>>>>>>> RO.Cnv: handles computations in cartesian coordinates; this is
>>>>>>> where most of the real computations are performed
>>>>>>> RO.Tm: handles various time computations
>>>>>>>
>>>>>>>
>>>>>>> -- Russell
>>>>>>>
>>>>>>> On Dec 28, 2009, at 8:40 AM, Wayne Watson wrote:
>>>>>>>
>>>>>>>> See Subject. I'm looking for something like the methods 
>>>>>>>> described in
>>>>>>>> Meeus' Astro Formulae for Calculators. Something too that provides
>>>>>>>> rotation matrices,  calculations to find sidereal time, and  az
>>>>>>>> equal-distance projections.
>>>>>>>
>>>>>>>
>>>>>>
>>>>>> -- 
>>>>>>        Wayne Watson (Watson Adventures, Prop., Nevada City, CA)
>>>>>>
>>>>>>          (121.015 Deg. W, 39.262 Deg. N) GMT-8 hr std. time)
>>>>>>           Obz Site:  39° 15' 7" N, 121° 2' 32" W, 2700
>>>>>> feet                             "... humans'innate skills with
>>>>>> numbers isn't much
>>>>>>           better than that of rats and
>>>>>> dolphins."                       -- Stanislas Dehaene,
>>>>>> neurosurgeon                    Web Page: 
>>>>>> <www.speckledwithstars.net/ <http://www.speckledwithstars.net/>>
>>>>>>
>>>>>
>>>>>
>>>>
>>>> -- 
>>>>         Wayne Watson (Watson Adventures, Prop., Nevada City, CA)
>>>>
>>>>           (121.015 Deg. W, 39.262 Deg. N) GMT-8 hr std. time)
>>>>            Obz Site:  39° 15' 7" N, 121° 2' 32" W, 2700
>>>> feet                              "We're leaving you with a world
>>>> that runs like
>>>>             clockwork. And the clock it runs like is a cuckoo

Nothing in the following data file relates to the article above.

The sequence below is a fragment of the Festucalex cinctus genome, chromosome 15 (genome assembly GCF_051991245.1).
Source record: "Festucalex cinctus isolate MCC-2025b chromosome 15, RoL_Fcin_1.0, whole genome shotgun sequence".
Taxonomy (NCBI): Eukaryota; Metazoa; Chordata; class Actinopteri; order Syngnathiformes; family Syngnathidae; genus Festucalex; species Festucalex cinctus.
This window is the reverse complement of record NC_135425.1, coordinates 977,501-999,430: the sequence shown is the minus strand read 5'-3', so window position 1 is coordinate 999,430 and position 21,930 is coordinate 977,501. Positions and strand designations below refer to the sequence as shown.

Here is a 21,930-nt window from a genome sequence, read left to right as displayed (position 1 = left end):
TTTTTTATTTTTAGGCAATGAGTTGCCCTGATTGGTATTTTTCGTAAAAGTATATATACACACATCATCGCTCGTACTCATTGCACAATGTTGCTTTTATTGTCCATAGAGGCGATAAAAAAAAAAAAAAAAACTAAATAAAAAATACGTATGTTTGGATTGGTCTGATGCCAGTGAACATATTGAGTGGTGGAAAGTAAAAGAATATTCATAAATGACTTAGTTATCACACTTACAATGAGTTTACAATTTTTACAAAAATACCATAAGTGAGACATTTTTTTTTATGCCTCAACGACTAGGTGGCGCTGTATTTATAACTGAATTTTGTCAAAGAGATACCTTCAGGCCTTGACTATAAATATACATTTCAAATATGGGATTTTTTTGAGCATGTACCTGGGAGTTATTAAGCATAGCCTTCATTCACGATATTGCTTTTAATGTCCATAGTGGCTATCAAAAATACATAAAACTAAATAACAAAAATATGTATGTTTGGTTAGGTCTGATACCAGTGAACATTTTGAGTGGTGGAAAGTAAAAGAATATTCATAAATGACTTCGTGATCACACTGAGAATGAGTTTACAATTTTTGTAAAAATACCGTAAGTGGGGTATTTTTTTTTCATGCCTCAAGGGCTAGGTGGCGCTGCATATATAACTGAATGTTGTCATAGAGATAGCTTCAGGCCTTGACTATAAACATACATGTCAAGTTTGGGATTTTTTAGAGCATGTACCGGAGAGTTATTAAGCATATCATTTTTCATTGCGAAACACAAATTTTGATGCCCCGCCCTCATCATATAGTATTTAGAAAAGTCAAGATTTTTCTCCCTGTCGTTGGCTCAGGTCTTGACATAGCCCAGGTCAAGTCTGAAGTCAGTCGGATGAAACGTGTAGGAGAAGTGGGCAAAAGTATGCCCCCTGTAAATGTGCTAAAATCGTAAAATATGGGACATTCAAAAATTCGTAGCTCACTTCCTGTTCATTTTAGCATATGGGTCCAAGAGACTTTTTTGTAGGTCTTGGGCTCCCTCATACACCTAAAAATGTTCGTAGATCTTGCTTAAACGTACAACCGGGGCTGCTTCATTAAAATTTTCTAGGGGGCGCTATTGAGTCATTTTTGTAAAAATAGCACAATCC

>>>>             clock." -- Frank Oppenheimer, physicist
>>>>                  Web Page: <www.speckledwithstars.net/ 
>>>> <http://www.speckledwithstars.net/>>
>>>>
>>>
>>>
>>
>> -- 
>>           Wayne Watson (Watson Adventures, Prop., Nevada City, CA)
>>
>>             (121.015 Deg. W, 39.262 Deg. N) GMT-8 hr std. time)
>>              Obz Site:  39° 15' 7" N, 121° 2' 32" W, 2700 feet  
>>
>>              "We're leaving you with a world that runs like
>>               clockwork. And the clock it runs like is a cuckoo
>>               clock." -- Frank Oppenheimer, physicist
>>
>>                    Web Page: <www.speckledwithstars.net/ 
>> <http://www.speckledwithstars.net/>>
>>
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>

-- 
           Wayne Watson (Watson Adventures, Prop., Nevada City, CA)

             (121.015 Deg. W, 39.262 Deg. N) GMT-8 hr std. time)
              Obz Site:  39° 15' 7" N, 121° 2' 32" W, 2700 feet  
                
              "We're leaving you with a world that runs like
               clockwork. And the clock it runs like is a cuckoo
               clock." -- Frank Oppenheimer, physicist
 
                    Web Page: <www.speckledwithstars.net/>